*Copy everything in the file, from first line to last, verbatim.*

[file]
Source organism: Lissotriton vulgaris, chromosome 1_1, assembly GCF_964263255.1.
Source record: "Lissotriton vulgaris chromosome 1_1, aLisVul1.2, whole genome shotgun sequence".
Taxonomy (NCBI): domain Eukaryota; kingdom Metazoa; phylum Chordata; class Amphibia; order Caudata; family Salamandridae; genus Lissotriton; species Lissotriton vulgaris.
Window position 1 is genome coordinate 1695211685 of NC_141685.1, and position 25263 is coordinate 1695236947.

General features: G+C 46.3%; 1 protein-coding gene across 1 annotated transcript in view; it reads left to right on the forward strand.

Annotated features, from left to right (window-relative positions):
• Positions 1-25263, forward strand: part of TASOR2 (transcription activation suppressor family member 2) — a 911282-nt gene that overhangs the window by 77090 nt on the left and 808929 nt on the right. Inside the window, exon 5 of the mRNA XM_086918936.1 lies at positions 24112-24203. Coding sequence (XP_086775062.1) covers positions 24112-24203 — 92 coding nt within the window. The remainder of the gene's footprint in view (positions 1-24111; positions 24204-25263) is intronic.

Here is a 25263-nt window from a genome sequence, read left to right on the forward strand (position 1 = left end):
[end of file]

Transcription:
Source organism: Lissotriton vulgaris, chromosome 1_1, assembly GCF_964263255.1.
Source record: "Lissotriton vulgaris chromosome 1_1, aLisVul1.2, whole genome shotgun sequence".
Taxonomy (NCBI): domain Eukaryota; kingdom Metazoa; phylum Chordata; class Amphibia; order Caudata; family Salamandridae; genus Lissotriton; species Lissotriton vulgaris.
Window position 1 is genome coordinate 1695211685 of NC_141685.1, and position 25263 is coordinate 1695236947.

General features: G+C 46.3%; 1 protein-coding gene across 1 annotated transcript in view; it reads left to right on the forward strand.

Annotated features, from left to right (window-relative positions):
• Positions 1-25263, forward strand: part of TASOR2 (transcription activation suppressor family member 2) — a 911282-nt gene that overhangs the window by 77090 nt on the left and 808929 nt on the right. Inside the window, exon 5 of the mRNA XM_086918936.1 lies at positions 24112-24203. Coding sequence (XP_086775062.1) covers positions 24112-24203 — 92 coding nt within the window. The remainder of the gene's footprint in view (positions 1-24111; positions 24204-25263) is intronic.

Here is a 25263-nt window from a genome sequence, read left to right on the forward strand (position 1 = left end):